In a memo to the India Today Group staff, vice chairperson Kalli Purie excitedly introduced . We are certain the newsroom was just as excited. As the employees were reminded by their boss, Chaudhary brings the experience and fanbase of his last show, DNA on Zee News, “one of the largest following on social media” and “a galaxy of awards from every reputable organisation”.
Purie also reminded them – lest they needed reminding (the horror!) – that the “natural home for a household name in news is always Aaj Tak!”
Now, to be fair, the India Today Group is known for innovation in journalism: Madhu Trehan brought the video news revolution to India and SP Singh pioneered the privately produced daily Hindi news bulletin. That was another time, though, another generation. Today, the India Today Group is the “”. Perhaps that’s why Purie didn’t feel particularly pressed to spell out where Chaudhary’s addition to the Gold Standard team would be transformative. The team would understand the undertone, right?
In any case, let’s spell it out for those of us whose standard isn’t all that glittery.
Chaudhary’s hiring is a golden opportunity for the India Today Group to draw on his rich experience in Tihar Jail for alleged blackmail to raise the Gold Standard of its crime coverage. (We propose calling the resulting version Gilding the Gadfly Standard.) He can give Aaj Tak’s viewers a more exciting perspective of crime and prison than ever.
You see, this mushrooming band of sundry anti-nationals who are routinely jailed for pretending to be journalists or activists aren’t worth giving any airtime to, the wretched lot. Historical perspective, you say? Don’t you know all those freedom fighters were incarcerated for doing nothing, quite literally? Moreover, passive resistance and non-cooperation are so lame! Sabse Tez crime coverage cannot be passive. Haters might consider Aaj Tak’s journalism as a crime against sanity, but, boy, do they aspire to more drama than Bigg Boss. After all, what good is television news without the falsetto screaming, the indulge-your-fantasy commando playacting, the cheap CGI wargaming?
Now imagine, if you can, adding to this explosive concoction the real-life experience of a Tihar inmate?
It would be the kind of journalism to inspire young journalists who dream of changing the world.
Maybe an era-defining innovation too, from the media house that gave us Newstrack and India’s once most-read news magazine.
Chaudhary is famously viral for his revolutionary take on nanotech. (Yes, vitality is the point of doing news, you philistines! You are still hung up on the journalism-as-public-service trope?). No, nanotech is not the engine of the pocket-size car Ratan Tata had us all excited about all those years ago; it’s the technology of extraordinarily small things like a pimple on a mosquito’s proboscis, the conscience of media barons, or the amount of journalism in TV news. Bringing in Chaudhary will impart Aaj Tak’s science coverage double engine ka zor.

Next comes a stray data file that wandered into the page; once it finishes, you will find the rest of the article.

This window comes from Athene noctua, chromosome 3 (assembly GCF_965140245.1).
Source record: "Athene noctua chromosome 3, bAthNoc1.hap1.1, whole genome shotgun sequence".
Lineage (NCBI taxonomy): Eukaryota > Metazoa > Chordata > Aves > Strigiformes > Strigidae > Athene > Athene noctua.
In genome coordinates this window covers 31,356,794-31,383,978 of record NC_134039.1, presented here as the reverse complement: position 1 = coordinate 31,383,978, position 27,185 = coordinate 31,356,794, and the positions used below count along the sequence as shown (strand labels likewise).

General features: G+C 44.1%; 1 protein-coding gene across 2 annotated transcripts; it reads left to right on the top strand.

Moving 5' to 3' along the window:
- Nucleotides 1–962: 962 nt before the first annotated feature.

Don’t get what we mean? One name: . Chaudhary’s show on the nanotech that went into the making of the Rs 2,000 bill was out worldly, and we don’t mean that lightly: the then Zee News anchor had Bapu’s eyebrows shoot out of the physical limits of the legal tender. The only thing that held the surprised Saint of Sabarmati together on that pink bill was a science that we hope Chaudhary will reveal on his new Aaj Tak show. Fingers crossed, brows curled.
Of oaks and acorns
Given his talent for doing outstandingly unapologetic and unselfconscious bigotry-inducing shows night after night, Chaudhary can function in the India Today Group as a vast, shady (no wink emoji here) tree under which many micro-bigots can bloom and push the limits of hatemongering that the bearers of the Gold Standard have so far found too far, in part probably because of infiltration by wannabe secularists. Their monkey balancing can be counterbalanced by new monkeys. Chaudhary can teach new kalabaji kartab to the young pretend-commandos under his wing, soaring and diving together when not hanging upside down pondering what jihad to invent next after flood and thook.
As a bonus, aspiring journalists can get free lessons – if they can but bring themselves to watch India Today Group channels – on what it takes to be hired as the star anchor in a media house that’s the Gold Standard of Journalism. Happy watching, young ’uns!